Holiday hotspot Magaluf 'half empty' days after anti-tourism protests

People arrive at Magaluf beach
-Credit: (Image: Clara Margais/Getty Images)

A beloved Spanish holiday destination, popular with UK tourists, was reportedly 'half empty' this Bank Holiday Monday, sparking worry among local bar and restaurant owners. Magaluf, one of Majorca's busiest holiday resorts, is usually teeming with holidaymakers by the start of June.

However, photos taken on May 27 revealed deserted sunbeds on the town's beaches and rows of unoccupied tables outside bars. This comes just days after demonstrators marched through Majorca's capital, Palma, demanding 'immediate measures' from the government to address the island's housing crisis and tourist overcrowding.

The local newspaper, Majorca Daily Bulletin, voiced concerns that Magaluf seemed 'unusually quiet' on Monday, suggesting it was 'half empty if that'. The paper reported a sense of unease among business owners about the lack of tourists, while others maintained that it was still bustling at the weekends.

One pub owner hinted that the anti-tourism protesters' 'wishes had been granted', with the onset of the peak holiday season in June now just around the corner. Following a large gathering in Palma on Saturday, the organisers of the protest warned that they would persist in their demonstrations until the Balearic government takes action.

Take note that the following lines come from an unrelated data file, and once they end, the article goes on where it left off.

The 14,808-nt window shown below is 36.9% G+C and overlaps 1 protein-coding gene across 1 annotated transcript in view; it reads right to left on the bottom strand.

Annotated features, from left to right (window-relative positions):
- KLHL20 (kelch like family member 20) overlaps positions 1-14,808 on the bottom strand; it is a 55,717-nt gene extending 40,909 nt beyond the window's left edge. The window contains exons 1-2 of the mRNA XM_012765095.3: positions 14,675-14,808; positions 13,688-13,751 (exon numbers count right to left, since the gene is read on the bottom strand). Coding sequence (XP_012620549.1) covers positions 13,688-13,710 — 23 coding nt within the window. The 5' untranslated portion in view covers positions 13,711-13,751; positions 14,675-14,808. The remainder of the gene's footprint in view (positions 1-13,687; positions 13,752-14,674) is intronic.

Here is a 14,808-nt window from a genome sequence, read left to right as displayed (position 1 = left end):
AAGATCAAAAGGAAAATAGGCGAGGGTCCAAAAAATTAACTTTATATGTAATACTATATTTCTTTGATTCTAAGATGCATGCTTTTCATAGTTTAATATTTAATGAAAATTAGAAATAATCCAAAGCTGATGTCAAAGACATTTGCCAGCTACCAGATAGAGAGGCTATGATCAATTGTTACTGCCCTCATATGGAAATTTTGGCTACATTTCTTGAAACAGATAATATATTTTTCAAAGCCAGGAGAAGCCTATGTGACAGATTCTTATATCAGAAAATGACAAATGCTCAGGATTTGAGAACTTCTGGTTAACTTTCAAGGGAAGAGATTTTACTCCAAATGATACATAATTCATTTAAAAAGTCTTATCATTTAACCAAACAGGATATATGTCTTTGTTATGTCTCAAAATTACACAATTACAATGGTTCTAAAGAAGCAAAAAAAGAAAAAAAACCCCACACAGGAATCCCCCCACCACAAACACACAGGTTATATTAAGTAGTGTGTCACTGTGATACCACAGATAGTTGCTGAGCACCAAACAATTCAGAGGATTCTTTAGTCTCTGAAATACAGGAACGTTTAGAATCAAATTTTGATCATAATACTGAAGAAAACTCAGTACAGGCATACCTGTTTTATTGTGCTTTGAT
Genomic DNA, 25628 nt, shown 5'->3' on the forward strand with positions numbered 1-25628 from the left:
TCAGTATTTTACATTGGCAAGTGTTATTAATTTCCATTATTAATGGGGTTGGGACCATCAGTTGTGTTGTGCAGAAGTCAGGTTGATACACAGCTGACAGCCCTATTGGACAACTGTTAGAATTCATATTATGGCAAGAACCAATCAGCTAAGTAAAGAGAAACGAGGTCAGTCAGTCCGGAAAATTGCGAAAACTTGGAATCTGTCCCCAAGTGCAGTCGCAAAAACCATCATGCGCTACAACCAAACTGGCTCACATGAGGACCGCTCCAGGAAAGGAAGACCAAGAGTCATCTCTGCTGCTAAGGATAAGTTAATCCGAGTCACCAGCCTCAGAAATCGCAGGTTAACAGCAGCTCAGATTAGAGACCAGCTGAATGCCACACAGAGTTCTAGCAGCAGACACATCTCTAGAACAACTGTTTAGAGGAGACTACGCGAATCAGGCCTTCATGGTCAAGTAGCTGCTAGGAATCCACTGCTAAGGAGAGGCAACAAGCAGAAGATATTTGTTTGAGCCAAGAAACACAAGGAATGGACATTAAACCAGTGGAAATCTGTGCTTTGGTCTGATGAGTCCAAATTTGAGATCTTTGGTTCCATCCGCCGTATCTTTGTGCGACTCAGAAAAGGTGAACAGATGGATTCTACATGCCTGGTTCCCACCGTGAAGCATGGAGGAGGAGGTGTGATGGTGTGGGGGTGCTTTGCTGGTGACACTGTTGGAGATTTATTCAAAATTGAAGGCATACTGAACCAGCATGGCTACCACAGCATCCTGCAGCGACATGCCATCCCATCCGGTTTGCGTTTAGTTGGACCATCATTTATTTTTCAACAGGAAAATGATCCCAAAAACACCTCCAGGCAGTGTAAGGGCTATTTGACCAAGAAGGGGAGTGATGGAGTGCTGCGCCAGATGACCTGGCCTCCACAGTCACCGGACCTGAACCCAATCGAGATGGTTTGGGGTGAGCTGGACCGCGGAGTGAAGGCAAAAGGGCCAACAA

One of the protest leaders, Javier Barbero, voiced his concerns to the news outfit: "This has only just begun. If the reality is denied and still no measures are taken, we will take to the streets until they act.", reports Birmingham Live.

Despite their strong stance, Barbero clarified that the group was not 'saying no to tourism', but suggested: "We have to rethink the tourism model."

The protesters have made demands to the local authorities to control the acceleration of rental costs in the area, a proposal that Balearic president, Marga Prohens, refuses to entertain. Additionally, the group urges the administration to enact a new policy - any newcomer who wants to buy property on the island must first be a resident for half a decade.

Tourism sector contributes around 45 per cent to the islands' revenue, according to figures released by Exceltur. The protests have stirred some brit holidaymakers to avoid the region, with one steady visitor saying online: "They should be careful what they wish for."

Another traveller added: "Stop going to Spain for 12 months and they will be begging us to come back."

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